The latest survey of the state of the UK’s highways has revealed that 20% of the country’s roads only have five years before they will become unusable or their surfaces need to be renewed.  

The Annual Local Authority Road Maintenance (ALARM) survey, published by the Asphalt Industry Alliance (AIA), says that £14 billion of funding is needed to fix the backlog of road repairs – an increase of 11% from 2022. Potholes remain one of the key areas of concern. According to the ALARM report, 1.4 million potholes were filled over the last year, equivalent to one every 22 seconds – but still 1.7 million less than the previous year.

The surface of over 100,000 miles of roads could deteriorate without maintenance to the point where they would need to be completely rebuilt within 15 years; 37,000 miles, representing a fifth of the UK’s road network, is predicted to only have five years left before reaching the end of its functional life.

Highway maintenance budgets in England and Wales are higher than they have ever been – averaging at £25.8 million per authority. But this is still significantly less than what authorities say they need to meet their target conditions. Additional funding of £200 million for councils to use on fixing potholes was announced in last month’s Budget.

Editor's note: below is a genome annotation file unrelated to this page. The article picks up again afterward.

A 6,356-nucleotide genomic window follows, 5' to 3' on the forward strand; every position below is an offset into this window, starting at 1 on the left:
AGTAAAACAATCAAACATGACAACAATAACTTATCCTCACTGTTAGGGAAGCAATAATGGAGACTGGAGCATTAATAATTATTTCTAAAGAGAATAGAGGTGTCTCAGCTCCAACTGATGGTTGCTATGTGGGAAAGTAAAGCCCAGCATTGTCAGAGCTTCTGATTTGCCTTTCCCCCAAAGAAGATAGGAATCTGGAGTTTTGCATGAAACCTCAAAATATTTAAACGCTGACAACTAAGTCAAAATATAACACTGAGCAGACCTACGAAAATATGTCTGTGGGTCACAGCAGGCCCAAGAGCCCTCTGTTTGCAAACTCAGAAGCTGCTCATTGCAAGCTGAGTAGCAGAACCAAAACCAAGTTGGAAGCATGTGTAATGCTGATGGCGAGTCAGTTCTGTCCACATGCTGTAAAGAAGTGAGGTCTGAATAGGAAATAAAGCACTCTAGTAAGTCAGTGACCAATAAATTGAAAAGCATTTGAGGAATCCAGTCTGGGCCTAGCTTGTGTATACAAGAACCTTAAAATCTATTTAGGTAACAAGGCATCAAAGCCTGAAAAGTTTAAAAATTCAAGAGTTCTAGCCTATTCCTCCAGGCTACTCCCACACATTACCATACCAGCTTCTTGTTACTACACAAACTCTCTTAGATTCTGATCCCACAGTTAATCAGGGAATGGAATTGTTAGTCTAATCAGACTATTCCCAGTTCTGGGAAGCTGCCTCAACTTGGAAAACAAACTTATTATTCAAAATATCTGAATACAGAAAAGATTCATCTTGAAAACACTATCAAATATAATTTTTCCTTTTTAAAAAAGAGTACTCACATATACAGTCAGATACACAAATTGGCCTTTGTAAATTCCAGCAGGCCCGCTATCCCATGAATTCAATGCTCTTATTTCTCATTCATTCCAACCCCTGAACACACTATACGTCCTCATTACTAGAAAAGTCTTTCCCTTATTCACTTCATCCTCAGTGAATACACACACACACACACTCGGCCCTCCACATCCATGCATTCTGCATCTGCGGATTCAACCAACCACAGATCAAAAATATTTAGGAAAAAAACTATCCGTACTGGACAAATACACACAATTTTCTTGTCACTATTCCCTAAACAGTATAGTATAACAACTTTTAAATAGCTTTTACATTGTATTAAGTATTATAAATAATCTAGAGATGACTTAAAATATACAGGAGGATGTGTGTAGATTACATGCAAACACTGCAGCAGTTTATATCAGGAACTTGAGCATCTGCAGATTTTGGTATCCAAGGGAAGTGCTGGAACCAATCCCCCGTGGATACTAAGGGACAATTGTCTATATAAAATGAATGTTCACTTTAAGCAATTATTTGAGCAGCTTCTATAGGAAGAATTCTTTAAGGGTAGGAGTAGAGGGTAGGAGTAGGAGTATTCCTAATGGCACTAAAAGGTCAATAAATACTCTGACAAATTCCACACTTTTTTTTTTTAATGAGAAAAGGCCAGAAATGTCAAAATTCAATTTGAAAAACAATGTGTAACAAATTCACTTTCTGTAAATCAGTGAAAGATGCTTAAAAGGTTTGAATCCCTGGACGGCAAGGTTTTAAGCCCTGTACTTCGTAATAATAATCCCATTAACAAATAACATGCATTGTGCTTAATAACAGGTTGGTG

“Potholes and the condition of our local roads remain key issues for the public and the Chancellor went someway to recognising this in his spring Budget,” said Rick Green, chair of the AIA. “But the additional £200m one-off payment for local roads in England, while welcome, is just not enough. “It represents around 20% of the average shortfall in English local authorities’ annual budgets and will do little to improve overall structural conditions and stem further decline.”

“We all appreciate that there are difficult choices to make with demands and pressures on the public purse coming from every area, but not investing in local road maintenance only leads to worsening conditions, which impact on other locally provided public services, a rising bill to fix the problem and more road user complaints.”